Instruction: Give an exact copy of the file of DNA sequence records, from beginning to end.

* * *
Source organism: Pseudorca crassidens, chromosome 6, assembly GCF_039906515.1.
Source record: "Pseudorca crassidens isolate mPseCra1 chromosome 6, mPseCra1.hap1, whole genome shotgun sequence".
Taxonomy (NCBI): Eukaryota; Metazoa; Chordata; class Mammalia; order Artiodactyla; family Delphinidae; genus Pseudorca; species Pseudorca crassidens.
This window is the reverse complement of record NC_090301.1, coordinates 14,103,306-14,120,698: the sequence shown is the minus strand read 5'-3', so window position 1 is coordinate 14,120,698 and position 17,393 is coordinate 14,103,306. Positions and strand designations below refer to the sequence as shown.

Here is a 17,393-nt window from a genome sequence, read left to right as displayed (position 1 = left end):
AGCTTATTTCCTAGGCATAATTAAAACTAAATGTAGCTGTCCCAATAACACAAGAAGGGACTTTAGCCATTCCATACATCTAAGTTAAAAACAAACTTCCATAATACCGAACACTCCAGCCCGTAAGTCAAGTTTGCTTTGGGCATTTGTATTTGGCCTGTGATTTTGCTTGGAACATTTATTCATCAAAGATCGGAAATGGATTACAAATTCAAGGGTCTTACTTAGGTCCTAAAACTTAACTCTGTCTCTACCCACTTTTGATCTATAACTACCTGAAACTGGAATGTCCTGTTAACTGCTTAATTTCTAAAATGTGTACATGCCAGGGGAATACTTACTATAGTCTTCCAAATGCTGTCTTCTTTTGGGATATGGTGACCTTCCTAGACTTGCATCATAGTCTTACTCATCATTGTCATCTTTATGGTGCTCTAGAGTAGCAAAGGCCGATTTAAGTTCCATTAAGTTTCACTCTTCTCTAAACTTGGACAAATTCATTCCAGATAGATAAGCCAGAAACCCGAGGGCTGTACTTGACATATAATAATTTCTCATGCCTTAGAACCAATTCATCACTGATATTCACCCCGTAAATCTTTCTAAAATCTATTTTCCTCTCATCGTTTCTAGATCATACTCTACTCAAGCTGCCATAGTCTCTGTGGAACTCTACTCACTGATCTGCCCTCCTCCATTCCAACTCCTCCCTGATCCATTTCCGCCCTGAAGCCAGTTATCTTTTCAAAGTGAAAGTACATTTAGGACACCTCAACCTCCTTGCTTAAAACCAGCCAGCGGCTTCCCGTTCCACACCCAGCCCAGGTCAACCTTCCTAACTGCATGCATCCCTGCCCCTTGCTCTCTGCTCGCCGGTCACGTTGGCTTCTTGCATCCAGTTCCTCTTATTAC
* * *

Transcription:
Source organism: Pseudorca crassidens, chromosome 6, assembly GCF_039906515.1.
Source record: "Pseudorca crassidens isolate mPseCra1 chromosome 6, mPseCra1.hap1, whole genome shotgun sequence".
Taxonomy (NCBI): Eukaryota; Metazoa; Chordata; class Mammalia; order Artiodactyla; family Delphinidae; genus Pseudorca; species Pseudorca crassidens.
This window is the reverse complement of record NC_090301.1, coordinates 14,103,306-14,120,698: the sequence shown is the minus strand read 5'-3', so window position 1 is coordinate 14,120,698 and position 17,393 is coordinate 14,103,306. Positions and strand designations below refer to the sequence as shown.

Here is a 17,393-nt window from a genome sequence, read left to right as displayed (position 1 = left end):
AGCTTATTTCCTAGGCATAATTAAAACTAAATGTAGCTGTCCCAATAACACAAGAAGGGACTTTAGCCATTCCATACATCTAAGTTAAAAACAAACTTCCATAATACCGAACACTCCAGCCCGTAAGTCAAGTTTGCTTTGGGCATTTGTATTTGGCCTGTGATTTTGCTTGGAACATTTATTCATCAAAGATCGGAAATGGATTACAAATTCAAGGGTCTTACTTAGGTCCTAAAACTTAACTCTGTCTCTACCCACTTTTGATCTATAACTACCTGAAACTGGAATGTCCTGTTAACTGCTTAATTTCTAAAATGTGTACATGCCAGGGGAATACTTACTATAGTCTTCCAAATGCTGTCTTCTTTTGGGATATGGTGACCTTCCTAGACTTGCATCATAGTCTTACTCATCATTGTCATCTTTATGGTGCTCTAGAGTAGCAAAGGCCGATTTAAGTTCCATTAAGTTTCACTCTTCTCTAAACTTGGACAAATTCATTCCAGATAGATAAGCCAGAAACCCGAGGGCTGTACTTGACATATAATAATTTCTCATGCCTTAGAACCAATTCATCACTGATATTCACCCCGTAAATCTTTCTAAAATCTATTTTCCTCTCATCGTTTCTAGATCATACTCTACTCAAGCTGCCATAGTCTCTGTGGAACTCTACTCACTGATCTGCCCTCCTCCATTCCAACTCCTCCCTGATCCATTTCCGCCCTGAAGCCAGTTATCTTTTCAAAGTGAAAGTACATTTAGGACACCTCAACCTCCTTGCTTAAAACCAGCCAGCGGCTTCCCGTTCCACACCCAGCCCAGGTCAACCTTCCTAACTGCATGCATCCCTGCCCCTTGCTCTCTGCTCGCCGGTCACGTTGGCTTCTTGCATCCAGTTCCTCTTATTAC